The spent fuel reprocessing option

Spent fuel pool at La Hague
Spent fuel assemblies from French reactors are stored for three to five years in large pools at the La Hague plant until they can be reprocessed. Assemblies that are not destined for reprocessing are stored in other pools, often close to the reactors, until it is decided what to do with them. This is the case of spent fuel from American reactors.
© AREVA/ Taillat (Jean-Marie)

Spent fuel reprocessing is derived from a process called the PUREX process, which was initially developed to extract plutonium for military purposes. Used on an industrial scale, it is now used simply to separate uranium and plutonium. Once separated, uranium and plutonium are considered as recoverable materials. The highly radioactive residue is considered as real waste made up of fission products and minor actinides. Extracting plutonium divides the volume and radiotoxicity of high-level waste by about ten. While this process can be used to recover plutonium and depleted uranium, and even recycled uranium after re-enrichment, if the plutonium in question is not intended for burning in a reactor, then it becomes the main waste product. In that case, much larger geological waste repositories will be needed than those required for fission products and minor actinides alone.

Separating plutonium is only justified if the plutonium is to be reused. Besides, there would be little sense in extracting this highly radiotoxic element simply to dispose of it in a geological repository. Most of the plutonium produced by French reactors is currently used to make MOX, fuel, which is only a moderately effective way of consuming plutonium.

Slightly radioactive uranium makes up 95% of the mass of spent fuel. Separating it significantly reduces the volume of waste. The facilities eventually required for disposing of glass packages will be smaller and less expensive than if spent fuel is not reprocessed.

Reduction in waste volumes
Reprocessing at La Hague plant has divided waste volumes by six in 20 years. Waste now takes up four times less space than fuel left without reprocessing. While little change has been seen in the volume of the most radioactive fuel (HLW glass packages), that of technological waste from reprocessing operations and ILW-LL structural waste (hulls and end caps) has decreased considerably.
© AREVA (Source CNE – National Evaluation Commission)

The very high-level waste from reprocessing is vitrified, in other words immobilised in a glass matrix capable of trapping radioactivity for thousands of years. This glass material is highly resistant to radiation and chemical attack.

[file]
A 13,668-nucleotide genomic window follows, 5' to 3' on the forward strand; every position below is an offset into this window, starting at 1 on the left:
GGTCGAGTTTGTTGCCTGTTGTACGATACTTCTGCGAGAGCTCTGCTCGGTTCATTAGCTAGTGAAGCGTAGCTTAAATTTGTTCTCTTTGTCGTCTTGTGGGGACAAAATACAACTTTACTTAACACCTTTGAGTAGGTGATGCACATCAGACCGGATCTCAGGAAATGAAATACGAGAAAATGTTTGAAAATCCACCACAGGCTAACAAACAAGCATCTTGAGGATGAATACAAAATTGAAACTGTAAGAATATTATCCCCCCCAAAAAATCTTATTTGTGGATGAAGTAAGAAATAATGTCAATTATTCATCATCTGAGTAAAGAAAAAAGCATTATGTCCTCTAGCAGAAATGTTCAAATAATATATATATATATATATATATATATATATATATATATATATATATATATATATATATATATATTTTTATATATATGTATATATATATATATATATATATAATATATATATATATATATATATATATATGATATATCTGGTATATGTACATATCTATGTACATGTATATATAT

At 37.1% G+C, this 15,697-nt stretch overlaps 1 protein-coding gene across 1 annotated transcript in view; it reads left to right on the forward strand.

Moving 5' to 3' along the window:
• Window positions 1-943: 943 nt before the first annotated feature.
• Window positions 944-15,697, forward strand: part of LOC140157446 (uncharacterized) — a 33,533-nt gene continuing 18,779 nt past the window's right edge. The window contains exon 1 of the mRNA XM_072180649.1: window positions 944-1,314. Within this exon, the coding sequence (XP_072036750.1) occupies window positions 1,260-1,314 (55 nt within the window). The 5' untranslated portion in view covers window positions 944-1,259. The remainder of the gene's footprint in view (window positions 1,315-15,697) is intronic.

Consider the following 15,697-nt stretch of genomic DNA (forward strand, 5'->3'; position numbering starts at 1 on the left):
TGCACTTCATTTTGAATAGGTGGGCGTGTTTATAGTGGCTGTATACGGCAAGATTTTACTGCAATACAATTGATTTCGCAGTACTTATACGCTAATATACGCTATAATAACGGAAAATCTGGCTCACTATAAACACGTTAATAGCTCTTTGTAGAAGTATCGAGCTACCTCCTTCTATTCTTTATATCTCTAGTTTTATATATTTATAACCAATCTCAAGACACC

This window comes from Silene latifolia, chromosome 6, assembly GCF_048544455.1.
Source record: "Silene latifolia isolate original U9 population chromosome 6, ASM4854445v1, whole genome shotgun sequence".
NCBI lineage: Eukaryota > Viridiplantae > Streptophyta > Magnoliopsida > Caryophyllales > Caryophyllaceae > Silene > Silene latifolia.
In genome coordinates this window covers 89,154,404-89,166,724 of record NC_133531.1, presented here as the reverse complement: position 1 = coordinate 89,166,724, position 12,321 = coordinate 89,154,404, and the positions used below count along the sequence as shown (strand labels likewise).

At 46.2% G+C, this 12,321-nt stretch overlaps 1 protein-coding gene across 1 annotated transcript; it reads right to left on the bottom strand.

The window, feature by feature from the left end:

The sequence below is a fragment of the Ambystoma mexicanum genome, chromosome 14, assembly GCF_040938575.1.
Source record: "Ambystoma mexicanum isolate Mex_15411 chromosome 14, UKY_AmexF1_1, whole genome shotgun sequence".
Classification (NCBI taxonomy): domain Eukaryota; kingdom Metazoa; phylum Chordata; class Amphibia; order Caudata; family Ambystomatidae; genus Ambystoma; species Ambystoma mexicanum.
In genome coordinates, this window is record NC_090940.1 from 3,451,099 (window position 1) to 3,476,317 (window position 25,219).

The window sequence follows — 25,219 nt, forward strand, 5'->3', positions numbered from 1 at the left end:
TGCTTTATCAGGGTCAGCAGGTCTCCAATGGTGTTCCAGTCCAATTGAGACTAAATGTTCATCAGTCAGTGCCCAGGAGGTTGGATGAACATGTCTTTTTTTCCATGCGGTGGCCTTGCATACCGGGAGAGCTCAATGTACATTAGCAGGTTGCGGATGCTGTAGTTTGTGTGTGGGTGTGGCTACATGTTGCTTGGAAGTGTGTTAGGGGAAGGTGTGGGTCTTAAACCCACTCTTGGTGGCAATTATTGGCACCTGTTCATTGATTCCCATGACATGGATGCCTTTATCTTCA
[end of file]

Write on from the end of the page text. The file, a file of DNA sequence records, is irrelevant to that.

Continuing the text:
Fuel from civil reactors is currently reprocessed at two industrial facilities, La Hague in France and Sellafield in England. A third plant is currently being commissioned in Rokashomura, Japan. Other facilities exist in the nuclear defence sector. In France, weapons-grade materials are processed in a special facility at La Hague.

Reduction in waste radiotoxicity
One of the aims of waste management is to make waste less toxic before disposing of it. In this respect, vitrified waste after plutonium removal – the conventional glass packages – has a clear advantage over fuel disposed of as it is, without reprocessing. The advantage would be even greater if the actinides were removed from the glass packages. In this case, their radiotoxicity would drop to the level of the natural uranium from which they originated in “only” 300 years. That is not the case for existing glass packages.
© IN2P3 (Source CEA).

The road to advanced reprocessing Projects for what are known as Generation IV reactors are being investigated. Some of these reactors would be able to regenerate – or breed – their fuel and burn actinides as well as plutonium. Fuel reprocessing would become unavoidable with most Generation IV reactor concepts that would replace today’s slow (or thermal) reactors using uranium. Reprocessing in the future will be more advanced than the existing process and would also separate actinides and some long-lived fission products. It would then be possible to destroy these elements at specialised facilities or condition them in appropriate materials. There is no doubt that reprocessing is the key to clean nuclear power. The United States, which has long been clearly against or hesitant about reprocessing, is changing its view.